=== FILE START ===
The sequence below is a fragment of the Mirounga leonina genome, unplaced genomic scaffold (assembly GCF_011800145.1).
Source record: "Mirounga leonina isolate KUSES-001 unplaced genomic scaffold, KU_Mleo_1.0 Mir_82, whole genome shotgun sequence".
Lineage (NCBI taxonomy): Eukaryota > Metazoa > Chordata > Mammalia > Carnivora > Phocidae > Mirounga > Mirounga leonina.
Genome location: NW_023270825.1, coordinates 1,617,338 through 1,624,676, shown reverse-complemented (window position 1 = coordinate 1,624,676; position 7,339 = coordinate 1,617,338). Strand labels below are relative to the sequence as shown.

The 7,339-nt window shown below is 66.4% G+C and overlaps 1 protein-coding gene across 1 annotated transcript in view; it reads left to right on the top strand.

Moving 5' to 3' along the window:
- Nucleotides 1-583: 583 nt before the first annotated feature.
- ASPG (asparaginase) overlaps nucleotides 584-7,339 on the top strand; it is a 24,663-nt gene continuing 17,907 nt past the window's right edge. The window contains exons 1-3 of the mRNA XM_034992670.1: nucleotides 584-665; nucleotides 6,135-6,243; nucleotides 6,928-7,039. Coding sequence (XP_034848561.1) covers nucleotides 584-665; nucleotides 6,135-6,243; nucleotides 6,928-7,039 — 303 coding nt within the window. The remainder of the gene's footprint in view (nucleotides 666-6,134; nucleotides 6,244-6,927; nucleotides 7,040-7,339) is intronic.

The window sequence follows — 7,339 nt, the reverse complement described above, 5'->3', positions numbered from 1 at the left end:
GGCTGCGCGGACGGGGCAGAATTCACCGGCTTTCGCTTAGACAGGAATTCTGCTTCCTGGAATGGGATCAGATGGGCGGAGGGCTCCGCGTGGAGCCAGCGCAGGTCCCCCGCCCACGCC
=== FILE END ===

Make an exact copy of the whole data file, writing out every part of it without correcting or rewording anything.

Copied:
The sequence below is a fragment of the Mirounga leonina genome, unplaced genomic scaffold (assembly GCF_011800145.1).
Source record: "Mirounga leonina isolate KUSES-001 unplaced genomic scaffold, KU_Mleo_1.0 Mir_82, whole genome shotgun sequence".
Lineage (NCBI taxonomy): Eukaryota > Metazoa > Chordata > Mammalia > Carnivora > Phocidae > Mirounga > Mirounga leonina.
Genome location: NW_023270825.1, coordinates 1,617,338 through 1,624,676, shown reverse-complemented (window position 1 = coordinate 1,624,676; position 7,339 = coordinate 1,617,338). Strand labels below are relative to the sequence as shown.

The 7,339-nt window shown below is 66.4% G+C and overlaps 1 protein-coding gene across 1 annotated transcript in view; it reads left to right on the top strand.

Moving 5' to 3' along the window:
- Nucleotides 1-583: 583 nt before the first annotated feature.
- ASPG (asparaginase) overlaps nucleotides 584-7,339 on the top strand; it is a 24,663-nt gene continuing 17,907 nt past the window's right edge. The window contains exons 1-3 of the mRNA XM_034992670.1: nucleotides 584-665; nucleotides 6,135-6,243; nucleotides 6,928-7,039. Coding sequence (XP_034848561.1) covers nucleotides 584-665; nucleotides 6,135-6,243; nucleotides 6,928-7,039 — 303 coding nt within the window. The remainder of the gene's footprint in view (nucleotides 666-6,134; nucleotides 6,244-6,927; nucleotides 7,040-7,339) is intronic.

The window sequence follows — 7,339 nt, the reverse complement described above, 5'->3', positions numbered from 1 at the left end:
GGCTGCGCGGACGGGGCAGAATTCACCGGCTTTCGCTTAGACAGGAATTCTGCTTCCTGGAATGGGATCAGATGGGCGGAGGGCTCCGCGTGGAGCCAGCGCAGGTCCCCCGCCCACGCC